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Homemade Gluten-Free Passover Matzoh

April 26th, 2008 · by Cyndi · 15 Comments

This year, I made my own Passover matzoh. Why on earth? Because Miriam and I don’t do well with gluten (we can cheat once in a while, but not two days in a row). So I wanted it to be gluten-free.

The matzoh plate at the end of the seder

Matzoh (aka matzah, matza, matzo) used during a Passover seder must come from one of five specific grains: wheat, spelt, rye, barley, and oats. The first four are all gluten grains. These grains are forbidden during the eight days of Passover unless they are in matzoh form. There are other crackers you can make that are perfectly acceptable for use during Passover, but they aren’t from one of the five grains, so they can’t be used for the blessing.

This leaves oats. Oats are in the grass family but a different subsection from the gluten grasses/grains. They don’t have any gluten themselves but are closely enough related to gluten grains like wheat that a few gluten-intolerant folks also can’t have oats. But the vast majority of celiacs and others who are gluten-free who react to oats do so because they are almost always harvested and processed on the same equipment as wheat, so they are contaminated.

There do exist gluten-free oats; where the growers and processors take special care not to contaminate them. So far, they are expensive and don’t come organic. This will probably change in the future. Bob’s Red Mill is one supplier.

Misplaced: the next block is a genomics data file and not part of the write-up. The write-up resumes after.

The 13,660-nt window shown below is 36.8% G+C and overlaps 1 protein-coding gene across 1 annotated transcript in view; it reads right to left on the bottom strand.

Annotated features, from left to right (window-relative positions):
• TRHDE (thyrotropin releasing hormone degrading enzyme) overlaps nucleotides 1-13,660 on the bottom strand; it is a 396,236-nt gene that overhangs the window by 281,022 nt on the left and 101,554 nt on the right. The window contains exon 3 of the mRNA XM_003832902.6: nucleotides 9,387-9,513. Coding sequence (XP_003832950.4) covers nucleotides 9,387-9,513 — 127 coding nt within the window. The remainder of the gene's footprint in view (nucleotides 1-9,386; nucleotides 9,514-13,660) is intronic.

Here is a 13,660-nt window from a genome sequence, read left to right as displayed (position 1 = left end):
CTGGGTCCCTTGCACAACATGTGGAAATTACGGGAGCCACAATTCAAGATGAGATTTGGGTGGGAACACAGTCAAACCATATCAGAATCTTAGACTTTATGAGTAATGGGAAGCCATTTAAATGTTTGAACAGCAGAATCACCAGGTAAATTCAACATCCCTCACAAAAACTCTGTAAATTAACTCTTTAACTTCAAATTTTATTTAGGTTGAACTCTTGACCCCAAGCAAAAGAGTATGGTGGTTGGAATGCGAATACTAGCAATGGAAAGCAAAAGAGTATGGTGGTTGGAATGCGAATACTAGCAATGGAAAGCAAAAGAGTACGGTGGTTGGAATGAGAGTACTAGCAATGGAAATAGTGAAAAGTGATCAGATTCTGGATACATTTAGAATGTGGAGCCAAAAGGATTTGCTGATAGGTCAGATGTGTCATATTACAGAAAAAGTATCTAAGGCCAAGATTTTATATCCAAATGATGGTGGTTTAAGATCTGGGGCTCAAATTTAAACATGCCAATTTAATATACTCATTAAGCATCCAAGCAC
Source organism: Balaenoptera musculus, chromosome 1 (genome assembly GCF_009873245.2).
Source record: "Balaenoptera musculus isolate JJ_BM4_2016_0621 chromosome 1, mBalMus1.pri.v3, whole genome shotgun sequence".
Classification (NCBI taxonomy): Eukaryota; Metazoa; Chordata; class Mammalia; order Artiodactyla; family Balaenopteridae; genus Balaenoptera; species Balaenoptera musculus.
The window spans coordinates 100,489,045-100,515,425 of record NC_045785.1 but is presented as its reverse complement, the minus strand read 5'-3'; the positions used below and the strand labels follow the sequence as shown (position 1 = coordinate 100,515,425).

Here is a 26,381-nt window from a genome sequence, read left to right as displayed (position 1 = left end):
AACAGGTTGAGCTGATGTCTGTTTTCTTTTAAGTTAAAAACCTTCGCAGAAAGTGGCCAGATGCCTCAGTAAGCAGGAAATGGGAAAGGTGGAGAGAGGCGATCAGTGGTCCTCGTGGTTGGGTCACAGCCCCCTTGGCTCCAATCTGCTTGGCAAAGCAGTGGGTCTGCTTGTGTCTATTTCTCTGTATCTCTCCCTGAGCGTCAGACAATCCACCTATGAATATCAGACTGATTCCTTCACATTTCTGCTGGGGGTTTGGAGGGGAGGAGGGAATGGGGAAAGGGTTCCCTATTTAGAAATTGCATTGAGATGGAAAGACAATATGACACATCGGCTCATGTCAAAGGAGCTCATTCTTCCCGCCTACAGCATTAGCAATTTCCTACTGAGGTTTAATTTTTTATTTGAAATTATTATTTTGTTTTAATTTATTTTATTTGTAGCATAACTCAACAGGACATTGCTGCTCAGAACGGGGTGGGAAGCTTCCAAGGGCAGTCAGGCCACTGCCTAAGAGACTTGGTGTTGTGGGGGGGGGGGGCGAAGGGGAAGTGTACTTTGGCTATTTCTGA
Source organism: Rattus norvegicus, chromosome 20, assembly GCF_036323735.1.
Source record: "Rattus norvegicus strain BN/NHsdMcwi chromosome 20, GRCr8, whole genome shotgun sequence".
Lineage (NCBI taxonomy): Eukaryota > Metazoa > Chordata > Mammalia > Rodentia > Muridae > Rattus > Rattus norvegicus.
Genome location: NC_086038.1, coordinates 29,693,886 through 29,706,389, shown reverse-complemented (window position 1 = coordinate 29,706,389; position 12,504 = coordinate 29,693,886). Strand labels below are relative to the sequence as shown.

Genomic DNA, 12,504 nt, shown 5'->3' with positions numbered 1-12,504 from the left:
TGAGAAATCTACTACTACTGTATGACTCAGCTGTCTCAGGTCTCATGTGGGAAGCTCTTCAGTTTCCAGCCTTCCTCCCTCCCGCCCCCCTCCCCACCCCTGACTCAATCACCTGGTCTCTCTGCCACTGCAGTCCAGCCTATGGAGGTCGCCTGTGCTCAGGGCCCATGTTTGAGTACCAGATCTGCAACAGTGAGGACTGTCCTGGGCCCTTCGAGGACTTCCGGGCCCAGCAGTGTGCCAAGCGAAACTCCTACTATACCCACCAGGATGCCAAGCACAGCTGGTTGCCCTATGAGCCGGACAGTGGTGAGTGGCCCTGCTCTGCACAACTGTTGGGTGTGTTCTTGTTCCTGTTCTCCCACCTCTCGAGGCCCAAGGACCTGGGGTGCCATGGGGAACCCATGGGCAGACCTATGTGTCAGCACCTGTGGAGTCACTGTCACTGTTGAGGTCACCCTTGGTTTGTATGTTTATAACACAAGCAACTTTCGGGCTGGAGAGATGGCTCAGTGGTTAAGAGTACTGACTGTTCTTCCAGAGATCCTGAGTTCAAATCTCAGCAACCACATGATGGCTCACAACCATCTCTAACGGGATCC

And there is a company that takes those gluten-free oats and makes Kosher for Passover matzoh from them. A Godsend for many Jews!

Shemura Oat Matzos

Also sold through MatzahOnline and distributed in stores in the US, Canada, South Africa, Israel, the UK, and Australia.

But, at $35 for a box of 3 (that’s the round handshaped, though the regular aren’t much less), plus shipping, yeah…well, maybe not.

So, I decided to make it myself. Some frum (strictly observent) Jews won’t make their own matzoh at all, because of some picky things that can go wrong. Others will do it but won’t accept my method, because I used oatmeal, which is already cut up. I would have tried oat grouts, but I wasn’t sure I could grind them with the equipment I have.

I’m not frum or Orthodox and my Rabbi (Conservative) is cool with my doing my own matzoh, so that’s good enough for me. I did take care with the preparation though.

The basic rules are:

  1. Every piece of equipment you use must be completely cleaned of grain residue.
  2. No yeast or other leavening may be added.
  3. The time from the first possible contact with water, until the matzohs are safely in the oven baking, must not exceed 18 minutes.

Technically, this means oatmeal or oat flour is out because it could have contacted water during the grinding process, but I used oatmeal anyway. I couldn’t find oat flour. I am not sure how acceptable oat grouts used in this way would be to a frum Jew and I would be curious to find out.


2 cups oatmeal
1 tsp salt
1/2 cup water

Makes 2 large matzohs

You can double (etc) the recipe, but be sure to have extra hands to help if you are doing this within the time limit. I think I could have easily doubled it and been fine by myself, but I wanted to test the recipe and make sure I could do it fast enough, so I made two batches, each with the above amount. I carefully washed everything in-between batches.

For my first batch, I used 1/2 tsp salt (not quite enough) and worked quickly without being hurried. I got them into the oven in under 10 mins. For the second batch, I worked slowly but without distraction. I made it in about 13 mins.